Have you ever been in a situationship? The first time I heard that troubling word I was listening to a song by the Swedish-Iranian singer, Snoh Aalegra. I thought it was just another made up word in a string of lyrics about unsaid feelings. It wasn’t until I did a bit of googling, that I discovered it’s actual lingo for an “undefined relationship.” Obviously as Muslims, situationships shouldn’t ever happen. Either you’re single, engaged, or married (or divorced). There’s no ambiguity in a relationship status. And yet, I’ve seen Muslims (including yours truly) end up in these messy relationships that are neither completely platonic nor are they part of any official marriage talks. How on earth does this happen? Well, it comes with the territory of being “just friends” with someone of the opposite sex.
I know, I can practically feel your eyes rolling now. You’ve probably been lectured about mixing with the opposite sex one too many times growing up and now you’re triggered. I get it. But hear me out. I’m not saying one can never have a friend of the opposite sex. I’m saying it’s dangerous when your friendship rises to the level of confidante, and you end up spending all your free time with that person (even if it’s just virtually), AND you’re both single.
Even when it starts off totally platonic, at some point, the relationship always takes a left turn, and one person falls for the other. And when you do get to that point, where you finally have thoughts about whether this is your person, you’re stuck! You end up too scared to make a move towards marriage because you don’t want to ruin your beautiful friendship.
Instead of giving you blanket advice like “go cut off all your friendships with the opposite sex NOW,” I’ll present you with a few different scenarios to help you decide if you’re currently in a situationship that needs to either be scaled back or pushed towards marriage.
This one is obvious. You are spending loads of time together. He’s the first person you’ll call when a problem arises. You’re the first one he’ll call to make last minute plans. People are constantly asking you if you’re secretly engaged because they see you guys showing up at different events together. You brush it off with a laugh saying, “we’re just friends.”
Ask yourself why? Why are you “just friends?” What’s holding you back? If this is someone you get along well with and are spiritually aligned with, why not entertain marriage with them? Or is there something problematic with them? Maybe you haven’t made any more moves because you know it would never work out. What’s the real reason you’re still “just friends?”
Sometimes it’s not you that’s the problem. It’s the signs you’re reading from the other person. However, there’s definitely chemistry. When you guys are together it’s an endless stream of banter and laughs. There’s comfort. There’s affection and care. There's a legitimate connection. The only thing is every time you try to take it to the next level, hint that you’re tired of being single, or that they should come meet your parents for dinner, they change the subject. Your “friend” starts listing all their currently single friends that they can set you up with. They slip in the fact that they’re doing so well these days working on bettering themselves. They don’t want any distractions. Still, they’ll message you every day before bed, or send a voice note about the latest work drama. So you wait, hoping and praying they’ll come around and that one day they’ll wake up and choose you.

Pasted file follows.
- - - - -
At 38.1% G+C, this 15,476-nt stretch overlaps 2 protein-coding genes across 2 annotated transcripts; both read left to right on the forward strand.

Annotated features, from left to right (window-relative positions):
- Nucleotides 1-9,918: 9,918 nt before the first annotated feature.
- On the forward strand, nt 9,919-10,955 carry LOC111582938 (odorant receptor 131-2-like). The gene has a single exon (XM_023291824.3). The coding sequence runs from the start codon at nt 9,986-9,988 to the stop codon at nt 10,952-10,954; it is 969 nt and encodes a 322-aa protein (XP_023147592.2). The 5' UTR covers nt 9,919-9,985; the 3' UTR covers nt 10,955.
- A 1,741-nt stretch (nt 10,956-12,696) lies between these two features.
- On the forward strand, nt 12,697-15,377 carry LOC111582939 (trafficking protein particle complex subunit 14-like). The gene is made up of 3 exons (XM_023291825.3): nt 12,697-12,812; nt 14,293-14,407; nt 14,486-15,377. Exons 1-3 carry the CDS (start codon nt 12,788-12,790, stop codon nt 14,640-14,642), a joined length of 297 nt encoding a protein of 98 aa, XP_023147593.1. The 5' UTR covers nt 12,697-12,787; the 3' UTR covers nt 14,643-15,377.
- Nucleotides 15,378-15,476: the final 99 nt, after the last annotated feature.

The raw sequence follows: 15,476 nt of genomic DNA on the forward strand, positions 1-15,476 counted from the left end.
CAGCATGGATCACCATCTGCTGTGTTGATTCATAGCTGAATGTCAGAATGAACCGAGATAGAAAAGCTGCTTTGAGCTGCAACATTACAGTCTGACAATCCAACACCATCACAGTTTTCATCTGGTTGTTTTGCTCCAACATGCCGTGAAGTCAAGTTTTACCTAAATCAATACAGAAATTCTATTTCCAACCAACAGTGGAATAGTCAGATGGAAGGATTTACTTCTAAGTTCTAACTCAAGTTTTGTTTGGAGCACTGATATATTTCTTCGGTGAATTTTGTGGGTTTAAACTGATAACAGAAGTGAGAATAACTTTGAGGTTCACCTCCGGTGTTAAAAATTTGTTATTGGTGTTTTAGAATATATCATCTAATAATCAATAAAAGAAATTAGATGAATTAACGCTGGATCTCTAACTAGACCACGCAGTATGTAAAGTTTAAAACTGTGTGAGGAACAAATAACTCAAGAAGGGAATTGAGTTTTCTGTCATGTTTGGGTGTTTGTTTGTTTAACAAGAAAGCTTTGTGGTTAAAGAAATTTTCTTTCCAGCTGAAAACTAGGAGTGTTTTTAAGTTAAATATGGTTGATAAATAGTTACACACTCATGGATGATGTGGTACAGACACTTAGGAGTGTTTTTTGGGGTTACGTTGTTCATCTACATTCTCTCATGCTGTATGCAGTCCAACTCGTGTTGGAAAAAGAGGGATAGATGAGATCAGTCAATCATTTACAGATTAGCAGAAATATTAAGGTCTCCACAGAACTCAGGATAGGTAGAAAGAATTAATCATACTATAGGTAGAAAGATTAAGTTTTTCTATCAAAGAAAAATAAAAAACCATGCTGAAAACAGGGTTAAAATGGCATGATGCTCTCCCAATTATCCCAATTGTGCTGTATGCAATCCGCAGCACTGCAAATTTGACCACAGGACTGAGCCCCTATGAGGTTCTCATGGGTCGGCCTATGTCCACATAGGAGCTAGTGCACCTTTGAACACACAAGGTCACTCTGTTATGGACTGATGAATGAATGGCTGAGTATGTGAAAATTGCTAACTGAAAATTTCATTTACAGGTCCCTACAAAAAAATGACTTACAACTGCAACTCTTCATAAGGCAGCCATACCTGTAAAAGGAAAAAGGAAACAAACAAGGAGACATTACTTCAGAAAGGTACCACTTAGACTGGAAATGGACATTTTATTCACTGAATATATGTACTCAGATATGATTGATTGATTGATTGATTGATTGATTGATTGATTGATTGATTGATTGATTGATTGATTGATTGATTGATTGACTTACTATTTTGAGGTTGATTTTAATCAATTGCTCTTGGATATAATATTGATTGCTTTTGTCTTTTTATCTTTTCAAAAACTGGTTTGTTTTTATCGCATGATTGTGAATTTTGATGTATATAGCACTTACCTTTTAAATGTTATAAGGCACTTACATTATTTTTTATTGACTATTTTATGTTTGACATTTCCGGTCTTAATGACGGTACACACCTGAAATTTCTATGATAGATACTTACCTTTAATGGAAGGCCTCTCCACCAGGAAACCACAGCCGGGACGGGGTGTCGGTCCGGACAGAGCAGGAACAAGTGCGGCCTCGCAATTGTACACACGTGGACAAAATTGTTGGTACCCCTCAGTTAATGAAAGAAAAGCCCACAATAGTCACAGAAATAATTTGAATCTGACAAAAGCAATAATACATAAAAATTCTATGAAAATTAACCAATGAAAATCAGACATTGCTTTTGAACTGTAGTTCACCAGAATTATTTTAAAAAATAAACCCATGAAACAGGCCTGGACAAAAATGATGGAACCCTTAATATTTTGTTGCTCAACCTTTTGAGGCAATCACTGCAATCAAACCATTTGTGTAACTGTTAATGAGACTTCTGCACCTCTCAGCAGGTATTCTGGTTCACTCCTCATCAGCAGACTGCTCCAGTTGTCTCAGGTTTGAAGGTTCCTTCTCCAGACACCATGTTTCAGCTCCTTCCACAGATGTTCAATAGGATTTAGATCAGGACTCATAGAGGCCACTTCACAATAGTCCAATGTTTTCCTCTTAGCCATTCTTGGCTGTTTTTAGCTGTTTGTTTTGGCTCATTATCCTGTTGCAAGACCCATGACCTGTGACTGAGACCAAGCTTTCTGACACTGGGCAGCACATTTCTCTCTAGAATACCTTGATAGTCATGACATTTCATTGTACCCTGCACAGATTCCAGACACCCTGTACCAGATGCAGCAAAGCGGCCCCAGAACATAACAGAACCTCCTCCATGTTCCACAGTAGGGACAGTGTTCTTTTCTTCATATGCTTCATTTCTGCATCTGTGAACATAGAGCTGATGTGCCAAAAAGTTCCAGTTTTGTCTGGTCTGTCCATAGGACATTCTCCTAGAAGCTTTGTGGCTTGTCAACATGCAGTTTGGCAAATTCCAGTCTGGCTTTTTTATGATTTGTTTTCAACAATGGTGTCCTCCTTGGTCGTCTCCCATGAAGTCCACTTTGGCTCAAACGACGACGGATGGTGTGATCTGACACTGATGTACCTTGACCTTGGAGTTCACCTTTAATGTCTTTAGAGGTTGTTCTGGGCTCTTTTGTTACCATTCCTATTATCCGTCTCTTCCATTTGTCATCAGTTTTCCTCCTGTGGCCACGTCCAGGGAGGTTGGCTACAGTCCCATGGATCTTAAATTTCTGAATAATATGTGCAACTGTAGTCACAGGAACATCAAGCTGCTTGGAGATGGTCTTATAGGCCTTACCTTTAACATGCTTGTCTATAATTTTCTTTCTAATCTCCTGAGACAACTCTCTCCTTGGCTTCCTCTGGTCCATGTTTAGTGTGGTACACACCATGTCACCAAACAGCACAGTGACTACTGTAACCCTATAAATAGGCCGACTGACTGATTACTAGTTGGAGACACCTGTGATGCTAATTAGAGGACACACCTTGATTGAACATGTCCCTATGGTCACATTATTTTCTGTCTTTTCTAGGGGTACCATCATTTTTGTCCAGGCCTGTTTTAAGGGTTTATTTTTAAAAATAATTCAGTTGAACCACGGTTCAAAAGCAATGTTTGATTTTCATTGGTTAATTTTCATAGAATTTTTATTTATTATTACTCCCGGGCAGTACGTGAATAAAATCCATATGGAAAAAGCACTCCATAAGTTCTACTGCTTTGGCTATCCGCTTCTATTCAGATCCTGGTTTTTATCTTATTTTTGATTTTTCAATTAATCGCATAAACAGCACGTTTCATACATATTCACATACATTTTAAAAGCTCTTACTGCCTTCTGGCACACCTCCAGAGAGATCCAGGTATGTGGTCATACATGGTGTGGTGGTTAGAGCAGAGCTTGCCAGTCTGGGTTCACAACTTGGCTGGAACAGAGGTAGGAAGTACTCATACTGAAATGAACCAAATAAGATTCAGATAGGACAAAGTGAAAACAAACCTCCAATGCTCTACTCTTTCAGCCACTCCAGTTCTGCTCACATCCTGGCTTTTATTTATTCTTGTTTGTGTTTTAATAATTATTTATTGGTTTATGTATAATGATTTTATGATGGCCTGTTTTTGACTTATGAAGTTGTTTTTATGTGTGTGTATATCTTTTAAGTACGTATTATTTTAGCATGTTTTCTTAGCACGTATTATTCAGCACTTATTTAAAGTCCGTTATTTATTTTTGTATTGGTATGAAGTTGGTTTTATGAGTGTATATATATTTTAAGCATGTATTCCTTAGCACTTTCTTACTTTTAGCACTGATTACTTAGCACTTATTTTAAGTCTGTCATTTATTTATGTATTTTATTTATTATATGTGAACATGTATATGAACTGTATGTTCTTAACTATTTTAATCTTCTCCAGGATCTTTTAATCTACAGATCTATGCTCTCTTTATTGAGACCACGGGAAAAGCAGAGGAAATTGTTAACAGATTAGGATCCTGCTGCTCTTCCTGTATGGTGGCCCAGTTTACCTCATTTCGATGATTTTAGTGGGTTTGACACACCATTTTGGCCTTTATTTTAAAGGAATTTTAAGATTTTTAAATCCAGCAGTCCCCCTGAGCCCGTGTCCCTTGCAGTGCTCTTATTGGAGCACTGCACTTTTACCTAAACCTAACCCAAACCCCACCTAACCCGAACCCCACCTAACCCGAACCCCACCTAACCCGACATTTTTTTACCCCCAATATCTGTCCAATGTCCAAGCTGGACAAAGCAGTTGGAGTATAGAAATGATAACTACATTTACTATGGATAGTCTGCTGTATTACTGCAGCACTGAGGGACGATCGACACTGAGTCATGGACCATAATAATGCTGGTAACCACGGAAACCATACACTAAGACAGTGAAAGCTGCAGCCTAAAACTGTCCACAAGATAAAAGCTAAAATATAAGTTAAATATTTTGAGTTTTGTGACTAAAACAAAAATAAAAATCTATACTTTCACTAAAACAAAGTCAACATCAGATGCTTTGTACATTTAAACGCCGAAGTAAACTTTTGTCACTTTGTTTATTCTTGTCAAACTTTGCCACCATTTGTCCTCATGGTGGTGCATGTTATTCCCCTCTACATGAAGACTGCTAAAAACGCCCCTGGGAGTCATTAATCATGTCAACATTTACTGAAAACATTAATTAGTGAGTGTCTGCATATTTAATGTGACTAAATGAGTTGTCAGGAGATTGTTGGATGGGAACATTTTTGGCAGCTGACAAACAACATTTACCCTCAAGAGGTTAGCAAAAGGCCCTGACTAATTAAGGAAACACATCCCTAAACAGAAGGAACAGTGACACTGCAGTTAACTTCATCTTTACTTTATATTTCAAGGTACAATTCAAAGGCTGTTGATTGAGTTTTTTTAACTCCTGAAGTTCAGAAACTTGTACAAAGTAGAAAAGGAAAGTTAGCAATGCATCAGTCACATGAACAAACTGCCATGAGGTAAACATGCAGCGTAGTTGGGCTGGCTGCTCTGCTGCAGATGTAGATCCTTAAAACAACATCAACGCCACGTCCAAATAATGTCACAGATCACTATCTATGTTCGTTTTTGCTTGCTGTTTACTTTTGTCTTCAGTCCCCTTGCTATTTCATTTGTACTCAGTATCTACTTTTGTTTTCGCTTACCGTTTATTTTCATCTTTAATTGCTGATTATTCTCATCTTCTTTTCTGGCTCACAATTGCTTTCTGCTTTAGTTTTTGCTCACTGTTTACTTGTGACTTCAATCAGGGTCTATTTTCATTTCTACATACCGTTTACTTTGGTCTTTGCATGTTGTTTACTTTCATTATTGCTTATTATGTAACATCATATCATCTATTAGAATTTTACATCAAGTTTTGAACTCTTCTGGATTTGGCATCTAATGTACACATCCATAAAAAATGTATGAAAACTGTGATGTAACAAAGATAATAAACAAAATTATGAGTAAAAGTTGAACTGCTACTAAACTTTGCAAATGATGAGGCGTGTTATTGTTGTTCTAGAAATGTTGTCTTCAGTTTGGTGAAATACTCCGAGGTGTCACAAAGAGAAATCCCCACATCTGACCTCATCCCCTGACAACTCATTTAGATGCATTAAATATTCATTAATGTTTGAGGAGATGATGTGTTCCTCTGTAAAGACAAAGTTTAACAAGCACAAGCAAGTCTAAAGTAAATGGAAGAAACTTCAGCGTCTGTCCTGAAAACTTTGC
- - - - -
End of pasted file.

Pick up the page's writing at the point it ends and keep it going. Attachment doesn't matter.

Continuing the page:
Ask yourself, why am I waiting for this person? If they clearly know how I feel about them, shouldn’t I take the hint and move on? If I know this person doesn’t want to marry me, but I still want to get married, how can I maintain a close friendship and search for a new potential?
Sometimes you mistake it for excitement or butterflies, but really it’s just stress and anxiety. Why? Because the uncertainty that comes with a situationship is anxiety ridden. You might have love for this person, but the fact that you both have allowed your friendship to remain stagnant, in purgatory, means you are now living with an added stress of could this be something more, will I ever find out if it’s mutual? The endless questioning and wanting to know if you should stay or go, will drive you nuts.
If any of these three examples hits home for you, it may be time to reassess your friendship.
You’ve got two options:
Find a new person to be your go-to, bestie. Maybe you just stop reciprocating on the brunch or dinner plans. You don’t ghost them, but you begin to make up excuses to do other things with other people. Maybe you tell them you need to go on a detox from friendships because you want to reaffirm your connection with God.
Maybe you’re brave enough, committed enough, to see this thing to the end. Maybe you put all your cards on the table, and say “look, I care about you, in a way that makes me think we should consider marriage, or we should stop being as close friends as we are now.” I know it’s awkward and scary and naseauting to think about how you might get rejected, but you’re doing it for yourself. You're doing it for God. It’s okay that things got off the tracks. Just know you can always fix them. Be honest with them and yourself, and know that you will be rewarded, in this life or the next, for doing the right thing. Know that being “just friends” will eventually have repercussions. Someone always gets hurt. The heart is too delicate to play with.
Best of luck friends! May Allah make it easy for you.
Writer Nailah Dean